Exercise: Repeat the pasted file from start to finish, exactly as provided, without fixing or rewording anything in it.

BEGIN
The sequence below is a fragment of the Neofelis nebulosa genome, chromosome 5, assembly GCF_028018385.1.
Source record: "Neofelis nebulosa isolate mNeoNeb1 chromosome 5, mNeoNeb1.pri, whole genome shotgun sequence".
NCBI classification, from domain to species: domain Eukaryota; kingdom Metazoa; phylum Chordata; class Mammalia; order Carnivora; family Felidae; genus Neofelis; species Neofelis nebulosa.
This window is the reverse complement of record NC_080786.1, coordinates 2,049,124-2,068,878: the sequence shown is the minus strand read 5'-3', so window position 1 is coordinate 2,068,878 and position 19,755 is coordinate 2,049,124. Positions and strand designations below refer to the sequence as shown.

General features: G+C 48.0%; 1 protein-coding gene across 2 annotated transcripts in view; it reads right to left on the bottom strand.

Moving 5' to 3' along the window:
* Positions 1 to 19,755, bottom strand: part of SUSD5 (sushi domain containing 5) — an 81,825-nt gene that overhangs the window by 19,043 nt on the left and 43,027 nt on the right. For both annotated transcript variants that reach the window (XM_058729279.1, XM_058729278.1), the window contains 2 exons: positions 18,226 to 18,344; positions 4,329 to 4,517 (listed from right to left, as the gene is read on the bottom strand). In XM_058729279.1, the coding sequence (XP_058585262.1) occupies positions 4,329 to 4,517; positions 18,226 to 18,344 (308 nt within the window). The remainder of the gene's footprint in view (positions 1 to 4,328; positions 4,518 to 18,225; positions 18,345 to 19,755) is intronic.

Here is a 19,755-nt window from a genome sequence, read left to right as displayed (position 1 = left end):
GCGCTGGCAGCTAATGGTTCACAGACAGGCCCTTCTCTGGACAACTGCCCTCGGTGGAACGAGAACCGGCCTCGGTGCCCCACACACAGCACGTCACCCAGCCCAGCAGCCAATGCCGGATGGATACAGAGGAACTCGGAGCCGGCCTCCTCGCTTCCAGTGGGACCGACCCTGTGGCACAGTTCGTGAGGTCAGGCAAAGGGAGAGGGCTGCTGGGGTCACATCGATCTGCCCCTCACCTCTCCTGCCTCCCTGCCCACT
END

The sequence below is a fragment of the Neofelis nebulosa genome, chromosome 5, assembly GCF_028018385.1.
Source record: "Neofelis nebulosa isolate mNeoNeb1 chromosome 5, mNeoNeb1.pri, whole genome shotgun sequence".
NCBI classification, from domain to species: domain Eukaryota; kingdom Metazoa; phylum Chordata; class Mammalia; order Carnivora; family Felidae; genus Neofelis; species Neofelis nebulosa.
This window is the reverse complement of record NC_080786.1, coordinates 2,049,124-2,068,878: the sequence shown is the minus strand read 5'-3', so window position 1 is coordinate 2,068,878 and position 19,755 is coordinate 2,049,124. Positions and strand designations below refer to the sequence as shown.

General features: G+C 48.0%; 1 protein-coding gene across 2 annotated transcripts in view; it reads right to left on the bottom strand.

Moving 5' to 3' along the window:
* Positions 1 to 19,755, bottom strand: part of SUSD5 (sushi domain containing 5) — an 81,825-nt gene that overhangs the window by 19,043 nt on the left and 43,027 nt on the right. For both annotated transcript variants that reach the window (XM_058729279.1, XM_058729278.1), the window contains 2 exons: positions 18,226 to 18,344; positions 4,329 to 4,517 (listed from right to left, as the gene is read on the bottom strand). In XM_058729279.1, the coding sequence (XP_058585262.1) occupies positions 4,329 to 4,517; positions 18,226 to 18,344 (308 nt within the window). The remainder of the gene's footprint in view (positions 1 to 4,328; positions 4,518 to 18,225; positions 18,345 to 19,755) is intronic.

Here is a 19,755-nt window from a genome sequence, read left to right as displayed (position 1 = left end):
GCGCTGGCAGCTAATGGTTCACAGACAGGCCCTTCTCTGGACAACTGCCCTCGGTGGAACGAGAACCGGCCTCGGTGCCCCACACACAGCACGTCACCCAGCCCAGCAGCCAATGCCGGATGGATACAGAGGAACTCGGAGCCGGCCTCCTCGCTTCCAGTGGGACCGACCCTGTGGCACAGTTCGTGAGGTCAGGCAAAGGGAGAGGGCTGCTGGGGTCACATCGATCTGCCCCTCACCTCTCCTGCCTCCCTGCCCACT